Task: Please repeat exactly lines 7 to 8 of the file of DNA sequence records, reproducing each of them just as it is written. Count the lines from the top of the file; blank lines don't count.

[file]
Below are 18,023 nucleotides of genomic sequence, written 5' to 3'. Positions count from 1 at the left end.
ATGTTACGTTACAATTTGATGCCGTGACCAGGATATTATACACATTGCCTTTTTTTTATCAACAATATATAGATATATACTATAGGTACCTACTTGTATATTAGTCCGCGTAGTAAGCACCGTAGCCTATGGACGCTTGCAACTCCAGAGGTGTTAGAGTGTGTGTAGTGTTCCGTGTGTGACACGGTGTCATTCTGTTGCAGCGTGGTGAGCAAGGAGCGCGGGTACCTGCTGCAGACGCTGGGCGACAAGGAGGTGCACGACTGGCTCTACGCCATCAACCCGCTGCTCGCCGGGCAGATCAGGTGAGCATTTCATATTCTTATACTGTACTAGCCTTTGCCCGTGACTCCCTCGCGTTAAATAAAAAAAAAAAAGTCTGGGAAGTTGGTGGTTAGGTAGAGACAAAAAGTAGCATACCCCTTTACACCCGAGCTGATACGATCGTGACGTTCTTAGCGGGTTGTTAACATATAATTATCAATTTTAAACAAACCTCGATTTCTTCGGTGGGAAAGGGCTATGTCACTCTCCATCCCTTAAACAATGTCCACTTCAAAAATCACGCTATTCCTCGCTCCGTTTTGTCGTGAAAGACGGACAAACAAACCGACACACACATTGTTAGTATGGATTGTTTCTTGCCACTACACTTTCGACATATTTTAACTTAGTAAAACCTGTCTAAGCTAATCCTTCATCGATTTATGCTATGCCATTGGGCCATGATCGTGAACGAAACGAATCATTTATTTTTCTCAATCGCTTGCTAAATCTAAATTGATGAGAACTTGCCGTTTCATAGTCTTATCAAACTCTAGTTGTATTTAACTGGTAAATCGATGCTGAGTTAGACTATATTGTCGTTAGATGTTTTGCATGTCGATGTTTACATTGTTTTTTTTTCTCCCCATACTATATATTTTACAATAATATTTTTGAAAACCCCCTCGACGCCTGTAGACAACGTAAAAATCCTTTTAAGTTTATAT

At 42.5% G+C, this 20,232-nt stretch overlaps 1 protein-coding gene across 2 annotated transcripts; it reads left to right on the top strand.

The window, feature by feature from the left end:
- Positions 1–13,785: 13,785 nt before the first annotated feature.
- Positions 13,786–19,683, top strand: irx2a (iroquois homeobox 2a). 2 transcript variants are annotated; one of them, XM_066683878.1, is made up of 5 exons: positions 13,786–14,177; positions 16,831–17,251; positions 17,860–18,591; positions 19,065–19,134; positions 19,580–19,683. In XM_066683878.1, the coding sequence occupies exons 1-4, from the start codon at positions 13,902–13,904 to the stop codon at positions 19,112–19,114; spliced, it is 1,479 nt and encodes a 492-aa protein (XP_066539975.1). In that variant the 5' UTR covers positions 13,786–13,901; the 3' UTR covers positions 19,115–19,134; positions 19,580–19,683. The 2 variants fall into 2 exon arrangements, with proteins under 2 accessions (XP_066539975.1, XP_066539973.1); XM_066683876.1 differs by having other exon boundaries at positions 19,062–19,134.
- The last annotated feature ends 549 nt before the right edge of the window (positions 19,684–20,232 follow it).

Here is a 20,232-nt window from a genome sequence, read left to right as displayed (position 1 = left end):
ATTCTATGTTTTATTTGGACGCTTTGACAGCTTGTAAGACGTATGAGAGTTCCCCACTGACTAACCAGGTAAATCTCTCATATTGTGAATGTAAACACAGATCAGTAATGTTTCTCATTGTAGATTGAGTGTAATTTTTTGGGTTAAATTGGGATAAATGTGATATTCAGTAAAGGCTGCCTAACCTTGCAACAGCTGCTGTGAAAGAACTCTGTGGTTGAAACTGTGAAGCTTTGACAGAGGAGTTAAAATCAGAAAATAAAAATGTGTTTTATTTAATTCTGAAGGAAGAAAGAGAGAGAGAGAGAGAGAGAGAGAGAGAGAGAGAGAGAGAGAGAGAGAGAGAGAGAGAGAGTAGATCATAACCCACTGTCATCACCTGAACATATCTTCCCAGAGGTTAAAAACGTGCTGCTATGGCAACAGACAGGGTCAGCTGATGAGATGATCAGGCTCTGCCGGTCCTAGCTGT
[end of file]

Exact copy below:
- The last annotated feature ends 549 nt before the right edge of the window (positions 19,684–20,232 follow it).

Here is a 20,232-nt window from a genome sequence, read left to right as displayed (position 1 = left end):